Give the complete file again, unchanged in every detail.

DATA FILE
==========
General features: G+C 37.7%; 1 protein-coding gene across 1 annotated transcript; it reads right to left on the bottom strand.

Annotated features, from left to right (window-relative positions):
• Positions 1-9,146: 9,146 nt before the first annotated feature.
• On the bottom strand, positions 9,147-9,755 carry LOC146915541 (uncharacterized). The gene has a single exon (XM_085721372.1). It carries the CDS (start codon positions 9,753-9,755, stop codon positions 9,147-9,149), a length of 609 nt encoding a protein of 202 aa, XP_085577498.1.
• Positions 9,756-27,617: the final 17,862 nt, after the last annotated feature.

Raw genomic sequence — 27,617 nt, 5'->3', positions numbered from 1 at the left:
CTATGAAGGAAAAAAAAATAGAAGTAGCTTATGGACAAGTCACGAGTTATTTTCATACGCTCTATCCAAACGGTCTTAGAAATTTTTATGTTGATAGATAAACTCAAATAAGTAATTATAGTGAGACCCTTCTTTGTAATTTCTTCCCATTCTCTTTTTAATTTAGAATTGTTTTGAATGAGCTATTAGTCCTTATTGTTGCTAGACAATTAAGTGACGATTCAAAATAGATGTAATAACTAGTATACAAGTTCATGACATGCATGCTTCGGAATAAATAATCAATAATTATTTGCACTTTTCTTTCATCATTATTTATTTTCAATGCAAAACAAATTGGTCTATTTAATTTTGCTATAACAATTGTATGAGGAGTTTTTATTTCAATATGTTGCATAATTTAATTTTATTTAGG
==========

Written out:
General features: G+C 37.7%; 1 protein-coding gene across 1 annotated transcript; it reads right to left on the bottom strand.

Annotated features, from left to right (window-relative positions):
• Positions 1-9,146: 9,146 nt before the first annotated feature.
• On the bottom strand, positions 9,147-9,755 carry LOC146915541 (uncharacterized). The gene has a single exon (XM_085721372.1). It carries the CDS (start codon positions 9,753-9,755, stop codon positions 9,147-9,149), a length of 609 nt encoding a protein of 202 aa, XP_085577498.1.
• Positions 9,756-27,617: the final 17,862 nt, after the last annotated feature.

Raw genomic sequence — 27,617 nt, 5'->3', positions numbered from 1 at the left:
CTATGAAGGAAAAAAAAATAGAAGTAGCTTATGGACAAGTCACGAGTTATTTTCATACGCTCTATCCAAACGGTCTTAGAAATTTTTATGTTGATAGATAAACTCAAATAAGTAATTATAGTGAGACCCTTCTTTGTAATTTCTTCCCATTCTCTTTTTAATTTAGAATTGTTTTGAATGAGCTATTAGTCCTTATTGTTGCTAGACAATTAAGTGACGATTCAAAATAGATGTAATAACTAGTATACAAGTTCATGACATGCATGCTTCGGAATAAATAATCAATAATTATTTGCACTTTTCTTTCATCATTATTTATTTTCAATGCAAAACAAATTGGTCTATTTAATTTTGCTATAACAATTGTATGAGGAGTTTTTATTTCAATATGTTGCATAATTTAATTTTATTTAGG